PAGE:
Lined Claspertail, Onychogomphus supinus, Knypstert
Lined Claspertail, Onychogomphus supinus Knypstert is fairly large sized, pale bluish green, yellowish green and dark brown with a narrow reddish brown club.
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Key identification features:
- Face is all pale greyish yellow to green. The upper surface of frons is yellowish with strong black basal band with diagonal black line joining the top margin of the labrum to the upper margin of the clypeus. Head is dark brown above, yellow at the back.
- Eyes are light blue above, whitish below.
- Thorax is slightly bluish pale yellow above, pale yellowish green at sides. 2 thin blackish lines on side of thorax diagnostic. Dorsal thorax pattern well defined brown with curve starting broad at base that narrows at the hind margin turning to join the humeral stripe Handle-like curved marking from the center line broad in middle joining with indistinct edge in outer side and joining the neck at front margin. Yellow stripe between wings.
- Wings are clear, with the costas bright yellow, some veins brown while others are black. Pterostigmas is fairly short (3.5 mm long), light yellowish brown with thick black veins.
- Abdomen has blackish brown and yellow partial rings, becoming greenish at sides. Segments 8-10 is dark brown to rusty orange, last two thirds of s 10 yellow. s 8 and 9 are very swollen, bearing very narrow foliations that are yellow basally with black margin. Superior appendages are very long,straight and stout. Inferior appendages very fine, dark, upwardly curved with two fine prongs (teeth-like) when viewed from side. May protrude past superior appendage
- Females are very similar, stouter, with yellow and less dark body markings.
- Wings smokier especially in the basal area.
Distribution and habitat:
- Prefer rivers and streams in open areas in forest or shaded by gallery forest, especially faster sections (rapids, falls), usually with rocks.
- Occur from 100 to 1900 m above sea level, but mostly between 500 and 1700.
- Perches on boulders in the rivers and on grass stems on the bushy banks.
- Female lives mostly away from the water and is therefore very rarely seen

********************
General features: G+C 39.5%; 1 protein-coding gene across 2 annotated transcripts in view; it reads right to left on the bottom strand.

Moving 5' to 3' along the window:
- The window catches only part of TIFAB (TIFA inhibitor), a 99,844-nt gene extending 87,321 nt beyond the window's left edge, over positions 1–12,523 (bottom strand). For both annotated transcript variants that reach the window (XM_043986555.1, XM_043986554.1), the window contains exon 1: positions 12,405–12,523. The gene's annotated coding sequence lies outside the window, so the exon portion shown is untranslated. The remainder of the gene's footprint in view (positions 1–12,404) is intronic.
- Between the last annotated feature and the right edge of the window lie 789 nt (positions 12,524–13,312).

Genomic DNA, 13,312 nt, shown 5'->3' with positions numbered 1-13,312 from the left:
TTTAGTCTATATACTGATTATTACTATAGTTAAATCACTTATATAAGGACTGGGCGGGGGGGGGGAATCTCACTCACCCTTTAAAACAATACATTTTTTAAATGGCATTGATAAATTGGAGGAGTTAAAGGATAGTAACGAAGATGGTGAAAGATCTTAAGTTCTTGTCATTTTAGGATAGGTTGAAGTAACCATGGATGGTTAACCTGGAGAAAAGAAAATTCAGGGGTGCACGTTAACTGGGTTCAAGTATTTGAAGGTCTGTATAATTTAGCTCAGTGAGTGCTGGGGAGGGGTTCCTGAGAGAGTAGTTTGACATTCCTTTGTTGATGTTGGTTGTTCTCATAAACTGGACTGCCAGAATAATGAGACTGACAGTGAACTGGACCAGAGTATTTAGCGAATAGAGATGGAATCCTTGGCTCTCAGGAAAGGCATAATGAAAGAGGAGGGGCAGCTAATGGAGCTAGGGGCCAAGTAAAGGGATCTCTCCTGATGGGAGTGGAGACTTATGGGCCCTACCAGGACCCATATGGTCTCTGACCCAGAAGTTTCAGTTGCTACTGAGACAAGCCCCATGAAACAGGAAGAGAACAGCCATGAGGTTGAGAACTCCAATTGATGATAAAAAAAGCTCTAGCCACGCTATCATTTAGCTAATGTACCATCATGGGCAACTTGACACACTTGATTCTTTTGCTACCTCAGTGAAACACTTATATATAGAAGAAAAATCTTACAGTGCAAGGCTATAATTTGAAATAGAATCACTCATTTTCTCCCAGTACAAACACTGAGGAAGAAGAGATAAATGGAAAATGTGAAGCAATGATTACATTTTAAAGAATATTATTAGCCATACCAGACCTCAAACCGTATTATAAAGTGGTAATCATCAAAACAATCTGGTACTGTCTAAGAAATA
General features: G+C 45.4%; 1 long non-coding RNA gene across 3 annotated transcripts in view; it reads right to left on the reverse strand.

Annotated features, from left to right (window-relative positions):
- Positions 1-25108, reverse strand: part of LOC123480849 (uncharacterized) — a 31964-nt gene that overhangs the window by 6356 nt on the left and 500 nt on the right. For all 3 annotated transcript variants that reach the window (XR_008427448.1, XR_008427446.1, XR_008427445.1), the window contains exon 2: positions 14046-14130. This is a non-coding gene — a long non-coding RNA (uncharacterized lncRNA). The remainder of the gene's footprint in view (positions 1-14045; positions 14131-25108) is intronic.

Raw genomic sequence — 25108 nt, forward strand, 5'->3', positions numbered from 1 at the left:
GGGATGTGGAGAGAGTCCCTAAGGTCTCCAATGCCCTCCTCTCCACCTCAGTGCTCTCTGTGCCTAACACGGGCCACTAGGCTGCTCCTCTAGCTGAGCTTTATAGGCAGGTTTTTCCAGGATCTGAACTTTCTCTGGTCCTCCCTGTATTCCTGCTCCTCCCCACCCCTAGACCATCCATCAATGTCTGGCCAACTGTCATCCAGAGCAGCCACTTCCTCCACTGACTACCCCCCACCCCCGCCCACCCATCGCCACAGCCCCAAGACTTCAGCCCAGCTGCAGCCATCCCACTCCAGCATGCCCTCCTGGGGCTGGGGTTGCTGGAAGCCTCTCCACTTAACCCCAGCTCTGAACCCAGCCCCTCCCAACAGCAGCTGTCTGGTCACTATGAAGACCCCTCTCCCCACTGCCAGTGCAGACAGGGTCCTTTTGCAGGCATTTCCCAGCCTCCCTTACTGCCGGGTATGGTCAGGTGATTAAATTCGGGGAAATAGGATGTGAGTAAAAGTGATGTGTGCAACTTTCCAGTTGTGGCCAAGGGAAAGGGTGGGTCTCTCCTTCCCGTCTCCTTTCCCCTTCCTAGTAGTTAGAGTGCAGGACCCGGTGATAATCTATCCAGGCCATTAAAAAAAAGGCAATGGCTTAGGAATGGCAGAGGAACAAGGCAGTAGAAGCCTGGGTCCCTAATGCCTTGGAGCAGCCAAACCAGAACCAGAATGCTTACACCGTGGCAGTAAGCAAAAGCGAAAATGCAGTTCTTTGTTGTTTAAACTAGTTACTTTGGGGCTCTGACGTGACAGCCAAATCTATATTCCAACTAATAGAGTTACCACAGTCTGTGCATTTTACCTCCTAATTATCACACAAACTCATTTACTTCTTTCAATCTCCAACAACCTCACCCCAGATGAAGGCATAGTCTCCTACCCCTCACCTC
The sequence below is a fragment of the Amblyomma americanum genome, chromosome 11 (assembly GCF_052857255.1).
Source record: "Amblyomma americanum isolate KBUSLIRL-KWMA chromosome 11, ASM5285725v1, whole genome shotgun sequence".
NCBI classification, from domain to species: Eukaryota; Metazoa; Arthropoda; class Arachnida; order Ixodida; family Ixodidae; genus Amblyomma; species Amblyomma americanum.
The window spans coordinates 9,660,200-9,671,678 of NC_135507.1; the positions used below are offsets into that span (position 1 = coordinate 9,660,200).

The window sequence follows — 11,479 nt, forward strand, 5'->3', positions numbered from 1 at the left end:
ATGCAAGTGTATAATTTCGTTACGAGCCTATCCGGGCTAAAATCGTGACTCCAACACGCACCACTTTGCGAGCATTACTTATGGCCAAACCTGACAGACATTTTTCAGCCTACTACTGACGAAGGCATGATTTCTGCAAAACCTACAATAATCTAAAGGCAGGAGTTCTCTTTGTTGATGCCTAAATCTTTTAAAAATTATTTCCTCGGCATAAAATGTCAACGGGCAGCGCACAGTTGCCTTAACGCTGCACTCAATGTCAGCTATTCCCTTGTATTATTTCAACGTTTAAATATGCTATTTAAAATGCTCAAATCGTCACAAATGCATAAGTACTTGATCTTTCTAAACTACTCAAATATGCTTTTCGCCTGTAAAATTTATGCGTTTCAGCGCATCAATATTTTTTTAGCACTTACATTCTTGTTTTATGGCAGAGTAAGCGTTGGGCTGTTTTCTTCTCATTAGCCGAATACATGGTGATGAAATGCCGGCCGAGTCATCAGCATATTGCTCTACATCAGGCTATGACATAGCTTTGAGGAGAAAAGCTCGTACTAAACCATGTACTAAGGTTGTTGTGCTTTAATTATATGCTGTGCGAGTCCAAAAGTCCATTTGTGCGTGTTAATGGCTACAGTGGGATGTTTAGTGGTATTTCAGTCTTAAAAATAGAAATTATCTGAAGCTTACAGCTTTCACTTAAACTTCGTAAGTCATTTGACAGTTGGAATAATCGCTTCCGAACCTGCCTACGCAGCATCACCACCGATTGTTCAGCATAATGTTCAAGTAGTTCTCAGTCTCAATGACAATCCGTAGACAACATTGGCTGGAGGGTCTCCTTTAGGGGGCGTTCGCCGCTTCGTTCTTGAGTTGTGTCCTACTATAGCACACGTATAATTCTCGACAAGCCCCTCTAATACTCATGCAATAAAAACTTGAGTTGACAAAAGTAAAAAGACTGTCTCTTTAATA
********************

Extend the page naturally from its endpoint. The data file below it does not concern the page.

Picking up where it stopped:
Compared with other species:
- Similar to Icterogomphus ferox (Common Tigertail), Paragomphus magnus (Great Hooktail), and Paragomphus sabicus (Flapper Hooktail). The major differences are in the claspers with O. supinus having inferior appendages that are very fine, upwardly curved with two fine prongs when viewed from side . I. ferox inferior appendages curves upwards to touch the superior appendages. P. magnus has very large superior appendages with the tips curving back to almost face s 10.
- The abdominal stripes, dorsal thorax and the markings on the side of the thorax are diagnostic in the mentioned species.
- P. magnus has no foliage’s, I ferox has large dark foliations on s 8. P. sabicus has large foliations on s 8 with smaller on s 9.
- The white bands on the thorax and abdomen markings of female O. supinus may easily be misidentified with Ceratogomphus pictus (Common Thorntail)
- Thorax markings may be misidentified with Crenigomphus hartmanni (Clubbed Talontail)
- Differs from other Crenigomphus and Paragomphus by a 2 celled anal loop
- Males have a distinctive inside tooth on the lower clasper
- Found in KwaZulu-Natal, Mpumalanga and Limpopo Province with an isolated record in Gauteng Province.
- Mozambique; Republic of South Africa; Swaziland; Zimbabwe;
Further reading :
- Odonata Atlas of Africa Number 665640
- A Visual Guide to the Damselflies and Dragonflies of South Africa
- The IUCN Red List of Threatened Species Least Concern
- African Dragonflies & Damselflies Online